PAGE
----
Symposium

IS A FOR-PROFIT STRUCTURE A VIABLE ALTERNATIVE
FOR CATHOLIC HEALTH CARE MINISTRY?

March 26-27, 2012 at Seton Hall University School of Law, Newark NJ


A Background on Catholic Hospitals in the United States  

 

The Roman Catholic Church, through the efforts of religious congregations and the laity, has been a significant participant in the delivery of health care services in the United States, primarily through the founding and the operation of community-based, charitable hospital corporations.  Today, of the 5,815 hospital corporations in the United States, 561 are Catholic (OFFICIAL CATHOLIC DIRECTORY, J.P. Kenedy & Sons, 2010).  These corporations are the vehicles through which a religious congregation carries out one of the works, such as health care, entrusted to it by the Church.  Religious congregations are the link between the hospital corporation and the Church.  The stability of this Catholic presence in the civic community is now undergoing dramatic changes resulting from both internal Church demographics and external economic, political and social pressures affecting Catholic hospitals. One result of these pressures is the sale of Catholic hospitals to for-profit corporations.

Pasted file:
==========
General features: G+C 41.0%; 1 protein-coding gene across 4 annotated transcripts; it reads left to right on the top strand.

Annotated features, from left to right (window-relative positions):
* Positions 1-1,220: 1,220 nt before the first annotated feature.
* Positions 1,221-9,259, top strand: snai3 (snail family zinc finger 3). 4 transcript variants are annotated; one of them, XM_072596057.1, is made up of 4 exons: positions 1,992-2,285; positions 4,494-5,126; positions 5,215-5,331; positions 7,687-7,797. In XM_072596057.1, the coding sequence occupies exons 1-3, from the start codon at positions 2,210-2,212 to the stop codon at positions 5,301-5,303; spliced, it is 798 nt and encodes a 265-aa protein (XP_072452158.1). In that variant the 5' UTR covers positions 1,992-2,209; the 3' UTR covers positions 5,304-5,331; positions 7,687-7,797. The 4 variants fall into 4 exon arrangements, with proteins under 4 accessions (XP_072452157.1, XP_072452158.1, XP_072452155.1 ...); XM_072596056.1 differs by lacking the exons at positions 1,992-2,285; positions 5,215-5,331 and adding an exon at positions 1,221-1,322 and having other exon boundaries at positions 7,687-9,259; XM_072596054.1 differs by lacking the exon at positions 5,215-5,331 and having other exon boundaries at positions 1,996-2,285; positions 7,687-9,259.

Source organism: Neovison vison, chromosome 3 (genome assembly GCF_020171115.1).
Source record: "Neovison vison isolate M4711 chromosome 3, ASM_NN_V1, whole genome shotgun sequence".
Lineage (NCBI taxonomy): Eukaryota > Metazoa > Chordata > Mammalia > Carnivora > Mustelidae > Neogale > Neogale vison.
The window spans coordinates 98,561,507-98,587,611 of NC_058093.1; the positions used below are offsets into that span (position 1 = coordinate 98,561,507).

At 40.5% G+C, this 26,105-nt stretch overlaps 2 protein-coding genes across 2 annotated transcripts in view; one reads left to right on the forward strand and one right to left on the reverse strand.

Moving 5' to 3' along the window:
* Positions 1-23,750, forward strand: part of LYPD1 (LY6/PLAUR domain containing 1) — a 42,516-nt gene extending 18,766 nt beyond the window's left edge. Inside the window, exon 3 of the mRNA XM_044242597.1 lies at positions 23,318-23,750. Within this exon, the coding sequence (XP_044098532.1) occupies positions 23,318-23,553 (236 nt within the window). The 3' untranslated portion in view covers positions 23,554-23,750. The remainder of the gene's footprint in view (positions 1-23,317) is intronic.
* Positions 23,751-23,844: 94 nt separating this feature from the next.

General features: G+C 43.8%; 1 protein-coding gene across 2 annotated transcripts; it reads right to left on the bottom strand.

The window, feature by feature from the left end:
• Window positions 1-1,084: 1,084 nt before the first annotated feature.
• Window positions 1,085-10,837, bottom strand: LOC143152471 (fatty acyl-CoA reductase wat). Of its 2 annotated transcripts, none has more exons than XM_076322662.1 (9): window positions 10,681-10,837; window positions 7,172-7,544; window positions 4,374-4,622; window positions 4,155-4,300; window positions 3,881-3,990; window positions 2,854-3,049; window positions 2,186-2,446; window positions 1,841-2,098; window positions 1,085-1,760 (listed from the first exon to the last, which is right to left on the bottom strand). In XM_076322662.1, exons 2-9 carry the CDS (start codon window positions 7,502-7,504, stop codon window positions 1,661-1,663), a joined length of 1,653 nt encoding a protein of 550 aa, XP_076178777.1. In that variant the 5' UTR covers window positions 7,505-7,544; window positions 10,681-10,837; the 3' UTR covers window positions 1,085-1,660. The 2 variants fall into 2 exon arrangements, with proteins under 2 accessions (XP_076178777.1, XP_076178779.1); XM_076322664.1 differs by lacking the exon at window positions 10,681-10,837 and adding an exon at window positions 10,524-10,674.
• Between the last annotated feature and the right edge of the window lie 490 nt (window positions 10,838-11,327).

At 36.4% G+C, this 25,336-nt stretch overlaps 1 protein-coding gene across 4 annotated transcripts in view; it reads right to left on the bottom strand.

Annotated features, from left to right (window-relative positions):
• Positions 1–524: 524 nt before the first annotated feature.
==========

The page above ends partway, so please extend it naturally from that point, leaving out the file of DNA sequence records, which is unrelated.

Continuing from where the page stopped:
This Symposium will gather theologians, ethicists, canonists and experts in religious culture to engage with experts in corporate law, intellectual property law, labor law, health law and policy, economics, management, business ethics and organizational theory, and public policy to develop a framework for analyzing the questions arising from this phenomenon.

Additionally, Symposium papers will explore whether the differences between for-profit corporation law and not-for-profit corporation law on matters such as ownership of assets, governance and management autonomy necessarily impact the delivery of health care as a ministry in substantively different ways.  For example, are the differences in legal structures more controlling on providing health care as a ministry than the control by  state laws, suppliers, bondholders, network participants, third party payers, federal  regulators and independent medical staffs  that are common to not-for-profit and for-profit corporations?

There is no significant research on the impact of corporate for-profit law on the long term operational religious identity of a Catholic, for-profit corporation. The focus on the for-profit corporate structure and practice necessarily involves two related issues; what is the relationship between Catholic identity of a corporation and Catholic health care ministry; and is there something about the nature of health care that makes one corporate form preferable to another?

The interrelationship of the discussions of these questions which are foundational to any discussion of the use of a for-profit corporation for a ministry has enormous significance for the Roman Catholic Church, theologically, ethically and pastorally.